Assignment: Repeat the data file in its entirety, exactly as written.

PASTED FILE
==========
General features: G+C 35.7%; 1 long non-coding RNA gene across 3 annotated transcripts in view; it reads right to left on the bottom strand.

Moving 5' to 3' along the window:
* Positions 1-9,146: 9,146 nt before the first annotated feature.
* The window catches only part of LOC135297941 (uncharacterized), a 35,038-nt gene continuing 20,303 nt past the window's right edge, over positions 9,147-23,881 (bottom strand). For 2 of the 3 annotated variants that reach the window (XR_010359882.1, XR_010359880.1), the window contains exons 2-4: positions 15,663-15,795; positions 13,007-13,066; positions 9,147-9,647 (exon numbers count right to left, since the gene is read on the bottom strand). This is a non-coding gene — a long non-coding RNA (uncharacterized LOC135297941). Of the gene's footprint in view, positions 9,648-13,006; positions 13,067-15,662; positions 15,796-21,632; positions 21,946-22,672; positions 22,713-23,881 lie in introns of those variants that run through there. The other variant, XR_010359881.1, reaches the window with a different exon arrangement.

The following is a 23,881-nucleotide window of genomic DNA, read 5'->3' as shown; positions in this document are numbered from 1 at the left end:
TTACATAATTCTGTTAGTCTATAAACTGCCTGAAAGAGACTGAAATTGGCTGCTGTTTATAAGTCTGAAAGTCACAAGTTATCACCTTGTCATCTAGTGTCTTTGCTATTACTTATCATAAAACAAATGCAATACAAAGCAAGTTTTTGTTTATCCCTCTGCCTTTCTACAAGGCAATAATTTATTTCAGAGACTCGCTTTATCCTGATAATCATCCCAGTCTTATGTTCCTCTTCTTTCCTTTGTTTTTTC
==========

General features: G+C 35.7%; 1 long non-coding RNA gene across 3 annotated transcripts in view; it reads right to left on the bottom strand.

Moving 5' to 3' along the window:
* Positions 1-9,146: 9,146 nt before the first annotated feature.
* The window catches only part of LOC135297941 (uncharacterized), a 35,038-nt gene continuing 20,303 nt past the window's right edge, over positions 9,147-23,881 (bottom strand). For 2 of the 3 annotated variants that reach the window (XR_010359882.1, XR_010359880.1), the window contains exons 2-4: positions 15,663-15,795; positions 13,007-13,066; positions 9,147-9,647 (exon numbers count right to left, since the gene is read on the bottom strand). This is a non-coding gene — a long non-coding RNA (uncharacterized LOC135297941). Of the gene's footprint in view, positions 9,648-13,006; positions 13,067-15,662; positions 15,796-21,632; positions 21,946-22,672; positions 22,713-23,881 lie in introns of those variants that run through there. The other variant, XR_010359881.1, reaches the window with a different exon arrangement.

The following is a 23,881-nucleotide window of genomic DNA, read 5'->3' as shown; positions in this document are numbered from 1 at the left end:
TTACATAATTCTGTTAGTCTATAAACTGCCTGAAAGAGACTGAAATTGGCTGCTGTTTATAAGTCTGAAAGTCACAAGTTATCACCTTGTCATCTAGTGTCTTTGCTATTACTTATCATAAAACAAATGCAATACAAAGCAAGTTTTTGTTTATCCCTCTGCCTTTCTACAAGGCAATAATTTATTTCAGAGACTCGCTTTATCCTGATAATCATCCCAGTCTTATGTTCCTCTTCTTTCCTTTGTTTTTTC